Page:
An entire room at the Maude Kerns Art Center is dedicated to Melissa Sikes’ series of artworks titled The Back Dock. Other paintings from the series are sprinkled throughout the rest of the art center, too, in a group show that’s up through Aug. 25. All of Sikes’ paintings are of the same outdoor place: the back dock by a lake where her family has been spending summers for years.
According to the artist, the front dock is for boats, and the back dock is for lounging and swimming. The back dock is where she spends most afternoons in summer.
The show is titled after a place in nature, but it’s the figure that takes center stage. The water and trees, painted in values of greens, are often so dark they read as black. The landscape provides a background for the figures, and the dock acts as a platform.
The paintings are done in acrylic on wood panels because, the artist says, wood references the natural landscape of the scene. The grain of the wood provides an additional design element as well, particularly where the paint is applied thinly and the lines of grain are visible. Horizontal in some works and vertical in others, the grain lines add an underlying movement to the serene scenes of summer.
Pointer Finger depicts a figure from the back, a young woman in a swimsuit lit brilliantly from above throwing a dark shadow in the foreground. In Dock’s Edge II a young woman peers over the dock at the water, either at the lake or at her own reflection. Swim Dock Readers is a series of four paintings that feature young women on lounge chairs reading in the sun.
The question of where inspiration comes from is often asked of artists. The answer differs depending on the particular artist. The renowned conceptual and installation artist Yayoi Kusama, for example, was sitting at the kitchen table as a child when the dots on a tablecloth seemed to come off and float in the air. That experience has inspired her career as an artist, and she creates rooms full of dots using lights and mirrors to simulate the experience of seeing infinity.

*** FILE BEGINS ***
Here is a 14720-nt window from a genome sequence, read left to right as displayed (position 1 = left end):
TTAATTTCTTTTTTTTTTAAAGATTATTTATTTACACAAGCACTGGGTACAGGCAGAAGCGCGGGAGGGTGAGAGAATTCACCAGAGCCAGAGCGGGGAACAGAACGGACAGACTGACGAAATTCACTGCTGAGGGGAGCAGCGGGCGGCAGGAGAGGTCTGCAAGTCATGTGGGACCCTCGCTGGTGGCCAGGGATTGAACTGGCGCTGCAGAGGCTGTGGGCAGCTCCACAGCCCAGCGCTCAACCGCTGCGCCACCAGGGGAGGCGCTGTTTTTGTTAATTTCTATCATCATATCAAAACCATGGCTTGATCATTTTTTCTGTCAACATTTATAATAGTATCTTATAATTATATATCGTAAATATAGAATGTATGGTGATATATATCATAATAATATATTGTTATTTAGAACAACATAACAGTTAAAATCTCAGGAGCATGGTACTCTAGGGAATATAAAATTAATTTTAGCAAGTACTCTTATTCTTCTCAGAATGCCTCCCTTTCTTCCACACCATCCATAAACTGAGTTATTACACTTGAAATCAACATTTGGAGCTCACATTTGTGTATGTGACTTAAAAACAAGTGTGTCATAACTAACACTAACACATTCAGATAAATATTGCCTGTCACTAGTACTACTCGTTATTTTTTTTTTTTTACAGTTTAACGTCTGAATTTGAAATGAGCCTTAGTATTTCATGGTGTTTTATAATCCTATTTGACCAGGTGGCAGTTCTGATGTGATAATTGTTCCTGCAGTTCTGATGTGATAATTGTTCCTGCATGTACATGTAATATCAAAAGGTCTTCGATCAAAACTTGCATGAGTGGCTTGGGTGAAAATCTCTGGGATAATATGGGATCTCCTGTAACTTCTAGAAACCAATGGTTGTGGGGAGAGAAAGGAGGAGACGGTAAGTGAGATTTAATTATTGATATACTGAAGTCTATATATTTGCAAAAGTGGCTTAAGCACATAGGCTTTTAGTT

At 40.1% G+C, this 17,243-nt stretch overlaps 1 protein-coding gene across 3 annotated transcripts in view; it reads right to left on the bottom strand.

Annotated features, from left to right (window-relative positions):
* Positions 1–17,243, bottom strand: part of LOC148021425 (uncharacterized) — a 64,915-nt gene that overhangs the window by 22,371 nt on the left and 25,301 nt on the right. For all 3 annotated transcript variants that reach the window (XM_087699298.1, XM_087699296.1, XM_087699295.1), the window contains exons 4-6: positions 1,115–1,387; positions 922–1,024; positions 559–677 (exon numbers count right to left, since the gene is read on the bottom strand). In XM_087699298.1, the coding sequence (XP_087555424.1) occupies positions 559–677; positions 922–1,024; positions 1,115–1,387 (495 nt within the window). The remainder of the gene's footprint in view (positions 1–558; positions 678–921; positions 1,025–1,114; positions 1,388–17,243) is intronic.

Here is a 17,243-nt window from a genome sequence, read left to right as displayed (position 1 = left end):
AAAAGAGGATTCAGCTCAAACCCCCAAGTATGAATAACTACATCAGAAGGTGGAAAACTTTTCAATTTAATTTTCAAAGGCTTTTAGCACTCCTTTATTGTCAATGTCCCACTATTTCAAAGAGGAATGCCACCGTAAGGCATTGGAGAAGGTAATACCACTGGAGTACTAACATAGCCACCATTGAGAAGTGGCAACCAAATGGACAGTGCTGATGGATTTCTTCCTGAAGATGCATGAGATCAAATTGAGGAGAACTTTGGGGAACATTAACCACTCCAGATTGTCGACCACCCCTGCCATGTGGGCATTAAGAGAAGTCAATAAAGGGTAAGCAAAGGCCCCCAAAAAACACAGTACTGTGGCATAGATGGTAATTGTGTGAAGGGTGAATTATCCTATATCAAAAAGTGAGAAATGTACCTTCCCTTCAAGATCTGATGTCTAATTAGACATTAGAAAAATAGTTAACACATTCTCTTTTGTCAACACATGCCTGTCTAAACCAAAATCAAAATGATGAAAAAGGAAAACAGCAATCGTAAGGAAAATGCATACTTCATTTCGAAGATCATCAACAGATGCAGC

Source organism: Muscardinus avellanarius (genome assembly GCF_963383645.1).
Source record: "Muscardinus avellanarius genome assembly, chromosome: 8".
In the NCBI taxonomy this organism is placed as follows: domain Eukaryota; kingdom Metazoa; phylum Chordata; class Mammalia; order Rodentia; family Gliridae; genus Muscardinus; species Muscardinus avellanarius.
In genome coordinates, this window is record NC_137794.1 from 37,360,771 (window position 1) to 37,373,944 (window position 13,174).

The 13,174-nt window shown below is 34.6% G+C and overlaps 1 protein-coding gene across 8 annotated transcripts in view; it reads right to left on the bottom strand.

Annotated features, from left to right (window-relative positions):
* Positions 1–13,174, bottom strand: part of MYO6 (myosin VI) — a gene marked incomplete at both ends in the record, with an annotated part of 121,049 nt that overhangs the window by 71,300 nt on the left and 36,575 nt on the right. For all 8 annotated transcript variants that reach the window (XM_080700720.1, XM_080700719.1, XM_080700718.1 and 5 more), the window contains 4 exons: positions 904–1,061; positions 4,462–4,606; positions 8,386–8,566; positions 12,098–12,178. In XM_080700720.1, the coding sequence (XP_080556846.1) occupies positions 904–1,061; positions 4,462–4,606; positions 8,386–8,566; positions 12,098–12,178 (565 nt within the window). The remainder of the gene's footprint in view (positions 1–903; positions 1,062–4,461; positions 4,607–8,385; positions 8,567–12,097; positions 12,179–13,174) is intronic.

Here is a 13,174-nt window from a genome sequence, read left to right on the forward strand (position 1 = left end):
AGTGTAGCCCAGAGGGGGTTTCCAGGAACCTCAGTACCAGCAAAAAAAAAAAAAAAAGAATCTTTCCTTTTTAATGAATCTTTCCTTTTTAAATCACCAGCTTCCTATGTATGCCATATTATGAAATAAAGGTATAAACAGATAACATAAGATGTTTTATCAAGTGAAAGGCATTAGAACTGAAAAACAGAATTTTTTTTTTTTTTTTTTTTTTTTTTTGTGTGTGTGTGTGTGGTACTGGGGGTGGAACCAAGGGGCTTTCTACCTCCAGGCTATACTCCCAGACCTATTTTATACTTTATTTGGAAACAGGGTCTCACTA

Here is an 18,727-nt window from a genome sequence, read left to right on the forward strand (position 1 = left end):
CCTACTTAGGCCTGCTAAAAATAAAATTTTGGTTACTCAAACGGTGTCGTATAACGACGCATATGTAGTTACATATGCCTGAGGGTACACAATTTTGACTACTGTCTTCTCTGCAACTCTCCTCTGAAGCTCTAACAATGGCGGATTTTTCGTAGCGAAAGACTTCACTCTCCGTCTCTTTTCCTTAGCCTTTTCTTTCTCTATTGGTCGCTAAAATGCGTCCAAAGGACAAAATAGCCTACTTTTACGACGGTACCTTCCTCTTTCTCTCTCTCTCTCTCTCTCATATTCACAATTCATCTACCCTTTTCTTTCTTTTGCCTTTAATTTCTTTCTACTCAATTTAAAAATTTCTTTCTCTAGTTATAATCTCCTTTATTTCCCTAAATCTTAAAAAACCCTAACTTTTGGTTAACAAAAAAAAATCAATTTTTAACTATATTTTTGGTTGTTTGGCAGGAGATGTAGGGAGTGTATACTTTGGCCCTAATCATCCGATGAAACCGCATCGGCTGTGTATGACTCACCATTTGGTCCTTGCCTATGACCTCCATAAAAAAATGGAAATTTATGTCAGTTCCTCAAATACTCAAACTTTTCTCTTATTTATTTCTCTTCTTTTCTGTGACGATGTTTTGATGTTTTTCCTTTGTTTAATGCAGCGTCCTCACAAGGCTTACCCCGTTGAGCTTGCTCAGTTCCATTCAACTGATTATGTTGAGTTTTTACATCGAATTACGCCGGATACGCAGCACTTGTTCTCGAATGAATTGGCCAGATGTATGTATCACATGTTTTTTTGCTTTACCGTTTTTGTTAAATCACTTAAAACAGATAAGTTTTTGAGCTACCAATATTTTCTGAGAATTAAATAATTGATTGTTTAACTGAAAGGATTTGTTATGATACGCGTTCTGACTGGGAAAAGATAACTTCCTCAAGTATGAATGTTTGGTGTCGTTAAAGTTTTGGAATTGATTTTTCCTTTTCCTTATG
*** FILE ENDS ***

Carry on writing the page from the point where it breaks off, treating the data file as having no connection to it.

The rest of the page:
The inspiration for Sikes’ work comes neither from hallucinations nor the grand desire to depict infinity. It comes from the feeling the artist gets spending a summer afternoon by the water, hanging out with family or friends. The poses are not unlike the ones models take during a figure drawing class. They recline, read a book, sit and stare. They take the kind of positions a person can keep for a long period of time without having their hands or legs fall asleep. They don’t really pose, Sikes’ husband said at the opening of the exhibit about his daughters’ participation in their mother’s work. It’s this that the artist captures well: people not posing, people not doing anything except for hanging out.
It’s not an easy task describing that feeling of lingering by the water for an entire day — all those days by the lake, or if you’re from L.A., like I am, then all those afternoons by the pool.
How do you describe the way it feels to sit on the edge of a dock or on a diving board in the moments before taking that first dive? How do you represent just hanging out? One picture at a time. That’s why these paintings have a cumulative effect, adding up nicely to what it felt like — summer afternoons spent by the water.